Fun yet elementary. This is about as decent a description of Mastiff’s Falcom-developed action adventure Gurumin: A Monstrous Adventure for the PSP as any you’re going to get. It’s an entertaining, yet largely sterile adventure that retraces the steps of countless games that came before it. Yet, sometimes the mold is not in need of being broken, and as is the case with Gurumin, a game can readily play within established boundaries and still be quite enjoyable. While not quite up to the standards of let’s say Daxter, Gurumin is nonetheless a welcome addition to the PSP’s slowly growing identity.
Gurumin tells the story of Parin, a little girl whose archaeologist parents sent her to live with her grandfather while they embarked on a dig abroad. Sadly, upon arrival in the quiet mining town of Tiese, Parin quickly discovers that she is the only child around, leaving her largely alone in the strange new place. Before long, however, Parin notices a dog barking at a small girl in the streets, though oddly nobody else in town seems to take notice. Parin and the little girl, Pino, become fast friends, though it turns out that indeed none of the other people in town can see her. As it would have it, Pino turns out to be a monster child from a neighboring dimension that is invisible to adults, and it isn’t long before she takes Parin to her world to meet her strange yet accommodating friends in Monster Village.
However, soon after stepping foot in the dimension, the village is attacked by a group of powder blue creatures known as phantoms who capture many of the town’s peaceful monsters and cover the world in an evil mist. To save her new friends, Parin takes up the village’s legendary artifact, a mysterious yet powerful drill once used by a human long ago to defeat an ancient dragon, and with it she takes to the task of finding her friends as well as various other stolen items. As monsters and items are uncovered, Monster Village is slowly rebuilt over the course of the game’s 10 or so hour adventure which, while perhaps overly cute, is nonetheless fairly entertaining.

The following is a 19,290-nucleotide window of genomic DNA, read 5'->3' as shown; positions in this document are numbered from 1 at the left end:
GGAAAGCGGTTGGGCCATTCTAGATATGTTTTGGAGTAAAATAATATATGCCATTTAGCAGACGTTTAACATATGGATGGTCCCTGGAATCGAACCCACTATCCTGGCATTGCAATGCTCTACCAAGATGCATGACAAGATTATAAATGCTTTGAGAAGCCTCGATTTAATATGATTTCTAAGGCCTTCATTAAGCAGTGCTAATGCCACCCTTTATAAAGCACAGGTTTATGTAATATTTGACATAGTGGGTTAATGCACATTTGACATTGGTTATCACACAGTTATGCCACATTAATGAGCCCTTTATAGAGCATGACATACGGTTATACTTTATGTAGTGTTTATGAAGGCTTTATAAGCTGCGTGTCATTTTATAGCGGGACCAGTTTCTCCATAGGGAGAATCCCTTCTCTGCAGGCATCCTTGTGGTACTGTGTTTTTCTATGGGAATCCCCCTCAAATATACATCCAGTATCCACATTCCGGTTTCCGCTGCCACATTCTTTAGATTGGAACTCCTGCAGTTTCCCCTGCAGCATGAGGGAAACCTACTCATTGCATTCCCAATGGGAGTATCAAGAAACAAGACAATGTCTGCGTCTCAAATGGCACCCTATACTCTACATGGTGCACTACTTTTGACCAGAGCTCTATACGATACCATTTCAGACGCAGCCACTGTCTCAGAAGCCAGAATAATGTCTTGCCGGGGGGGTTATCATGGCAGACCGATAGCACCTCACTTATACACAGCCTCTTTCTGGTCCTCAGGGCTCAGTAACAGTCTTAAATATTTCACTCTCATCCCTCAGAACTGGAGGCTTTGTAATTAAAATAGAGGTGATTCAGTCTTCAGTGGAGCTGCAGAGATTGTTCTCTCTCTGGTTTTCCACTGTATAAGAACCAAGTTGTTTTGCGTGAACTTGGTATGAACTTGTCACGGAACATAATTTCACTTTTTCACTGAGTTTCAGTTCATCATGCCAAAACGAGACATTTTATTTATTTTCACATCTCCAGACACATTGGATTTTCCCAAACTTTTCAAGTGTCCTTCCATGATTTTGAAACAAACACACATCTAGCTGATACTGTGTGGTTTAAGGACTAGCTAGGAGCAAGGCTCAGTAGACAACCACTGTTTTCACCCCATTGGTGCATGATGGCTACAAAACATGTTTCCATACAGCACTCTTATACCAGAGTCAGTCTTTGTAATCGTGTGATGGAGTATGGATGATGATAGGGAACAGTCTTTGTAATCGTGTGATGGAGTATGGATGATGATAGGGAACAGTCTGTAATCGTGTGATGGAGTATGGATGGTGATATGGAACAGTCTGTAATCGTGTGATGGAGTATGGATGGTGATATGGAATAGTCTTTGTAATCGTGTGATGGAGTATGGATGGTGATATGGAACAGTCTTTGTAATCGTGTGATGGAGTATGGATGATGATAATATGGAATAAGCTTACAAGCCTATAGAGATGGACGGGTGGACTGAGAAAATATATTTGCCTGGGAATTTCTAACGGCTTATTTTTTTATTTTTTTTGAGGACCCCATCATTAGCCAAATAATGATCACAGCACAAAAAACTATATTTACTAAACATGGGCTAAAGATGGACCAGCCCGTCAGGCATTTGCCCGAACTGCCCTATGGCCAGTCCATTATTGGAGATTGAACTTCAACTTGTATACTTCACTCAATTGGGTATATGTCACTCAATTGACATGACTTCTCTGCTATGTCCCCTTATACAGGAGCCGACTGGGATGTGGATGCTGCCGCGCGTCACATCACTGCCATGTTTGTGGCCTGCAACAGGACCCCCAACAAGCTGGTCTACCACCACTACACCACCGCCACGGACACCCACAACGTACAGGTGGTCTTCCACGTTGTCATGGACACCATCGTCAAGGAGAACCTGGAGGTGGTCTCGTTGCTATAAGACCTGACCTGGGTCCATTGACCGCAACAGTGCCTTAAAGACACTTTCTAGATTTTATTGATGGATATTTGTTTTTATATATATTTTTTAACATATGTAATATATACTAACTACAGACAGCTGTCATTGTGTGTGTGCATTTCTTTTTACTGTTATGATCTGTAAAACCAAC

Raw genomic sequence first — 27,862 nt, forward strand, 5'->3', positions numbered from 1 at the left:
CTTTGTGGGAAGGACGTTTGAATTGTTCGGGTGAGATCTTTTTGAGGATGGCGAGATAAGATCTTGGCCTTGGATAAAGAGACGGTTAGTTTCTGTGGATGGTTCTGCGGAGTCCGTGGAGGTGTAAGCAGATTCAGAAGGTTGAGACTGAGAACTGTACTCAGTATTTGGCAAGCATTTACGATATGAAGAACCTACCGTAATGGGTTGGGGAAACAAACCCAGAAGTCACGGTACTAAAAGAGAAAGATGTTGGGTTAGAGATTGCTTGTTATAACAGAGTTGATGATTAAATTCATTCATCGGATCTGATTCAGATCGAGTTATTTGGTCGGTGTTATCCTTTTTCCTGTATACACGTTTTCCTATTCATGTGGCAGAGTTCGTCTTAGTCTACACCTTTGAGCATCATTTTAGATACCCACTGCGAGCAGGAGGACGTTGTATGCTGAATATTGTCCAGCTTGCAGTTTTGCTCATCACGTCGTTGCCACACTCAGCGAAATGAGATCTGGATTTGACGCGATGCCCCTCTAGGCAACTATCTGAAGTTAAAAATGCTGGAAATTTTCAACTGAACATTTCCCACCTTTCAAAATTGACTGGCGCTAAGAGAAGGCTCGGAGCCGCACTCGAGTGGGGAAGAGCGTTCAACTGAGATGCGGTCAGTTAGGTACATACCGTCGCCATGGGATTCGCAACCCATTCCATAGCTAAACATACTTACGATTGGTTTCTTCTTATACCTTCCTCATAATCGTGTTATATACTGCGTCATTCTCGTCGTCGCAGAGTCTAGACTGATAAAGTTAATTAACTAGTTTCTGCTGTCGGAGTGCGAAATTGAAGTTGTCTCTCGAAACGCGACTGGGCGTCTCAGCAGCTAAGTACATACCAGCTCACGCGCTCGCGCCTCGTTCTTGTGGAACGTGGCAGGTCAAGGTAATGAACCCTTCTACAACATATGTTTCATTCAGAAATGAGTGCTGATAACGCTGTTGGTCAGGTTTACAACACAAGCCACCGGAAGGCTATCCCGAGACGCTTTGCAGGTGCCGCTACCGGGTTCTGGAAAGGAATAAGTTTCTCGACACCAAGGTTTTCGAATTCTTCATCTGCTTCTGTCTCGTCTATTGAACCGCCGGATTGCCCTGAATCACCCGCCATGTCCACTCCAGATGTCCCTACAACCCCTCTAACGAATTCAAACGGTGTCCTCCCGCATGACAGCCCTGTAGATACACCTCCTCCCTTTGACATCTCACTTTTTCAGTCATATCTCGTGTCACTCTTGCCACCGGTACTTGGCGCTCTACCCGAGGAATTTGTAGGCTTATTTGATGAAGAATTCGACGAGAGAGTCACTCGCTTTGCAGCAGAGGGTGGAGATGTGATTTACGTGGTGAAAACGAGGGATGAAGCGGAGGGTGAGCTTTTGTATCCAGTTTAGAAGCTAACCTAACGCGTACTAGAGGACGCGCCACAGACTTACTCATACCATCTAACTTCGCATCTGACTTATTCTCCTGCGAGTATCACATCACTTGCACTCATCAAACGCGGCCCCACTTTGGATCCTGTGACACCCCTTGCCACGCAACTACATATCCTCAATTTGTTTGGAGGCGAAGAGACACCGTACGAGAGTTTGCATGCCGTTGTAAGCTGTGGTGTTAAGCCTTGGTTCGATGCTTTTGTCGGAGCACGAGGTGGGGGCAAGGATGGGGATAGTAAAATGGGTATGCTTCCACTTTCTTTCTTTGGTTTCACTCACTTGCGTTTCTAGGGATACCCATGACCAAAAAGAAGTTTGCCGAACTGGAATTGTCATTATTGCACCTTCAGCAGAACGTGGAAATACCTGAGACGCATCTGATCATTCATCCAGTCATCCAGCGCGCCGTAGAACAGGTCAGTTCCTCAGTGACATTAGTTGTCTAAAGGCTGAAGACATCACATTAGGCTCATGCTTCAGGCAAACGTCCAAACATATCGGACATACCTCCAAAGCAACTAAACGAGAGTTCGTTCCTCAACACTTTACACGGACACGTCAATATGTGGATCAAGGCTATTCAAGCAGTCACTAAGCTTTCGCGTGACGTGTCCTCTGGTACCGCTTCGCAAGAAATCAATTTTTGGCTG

Even with a mythological drill on a stick, combating the game’s various enemies can prove to be somewhat trying, especially for a twelve year old girl. Gurumin’s enemies come in all shapes and sizes, and the particularly tough ones – phantoms – often come protected with an assortment of equipment to help tilt the balance in their favor. Thankfully, however, Parin’s drill is uniquely suited for stripping these bits of metal off opponents, and even better, these bits of discarded junk can then be gathered up and used to upgrade Parin’s equipment in Tiese to help tip the odds back in her favor. Sort of cosmic balance, I suppose.
In addition, Parin herself has a few tricks up her oversized sleeves to help throw back opponents. She can charge her drill in order to dig through opponents and obstacles, and she can do a guard dash in order to move quickly out of the way and avoid damage. In addition, as more attacks connect, the drill’s level slowly increases up to three levels, with each offering more potent attacks and new abilities as well. For instance, when maxed out, the drill can project a laser for long distance attacks, an invaluable asset when facing multiple phantoms at once. In addition, taking damage lowers the drill’s level a bit, so there is an added incentive to play defensively as well.
For a game as, for lack of a better term, simplistic as Gurumin, the game is surprising in its depth and emphasis on replayablity. There are a number of secrets to be found that, while completely optional, are certain to make the game more appealing to those players looking to get more out of the game than just the main quest. Everything from unlockable items and costumes for Parin to numerous collectibles and mini-games are waiting for the dyed-in-the-wool completionist.
While all of this is good fun, as with the lion’s share of PSP titles, Gurumin’s most significant shortcomings lie not with the game, but rather with the handheld itself. Besides the inordinate amount of loading that can and does crop up from time to time, the game’s controls are also a bit nonsensical, forcing you to perform rolling D-Pad and button combinations ala Street Fighter II in order to pull off Parin’s various techniques. It can be done, but it’s an activity for which the console is certainly not ideal.
However, altogether Gurumin is a welcome surprise for the PSP, and one that owners of Sony’s sleek handheld should well consider picking up, if even just for a rental. The game is short, but offers enough extra content to keep players coming back should they fancy an extended stay. The game is fun, whimsical, and while perhaps a bit child-like in its presentation, is still accessible to most anyone with a penchant for anime-inspired action.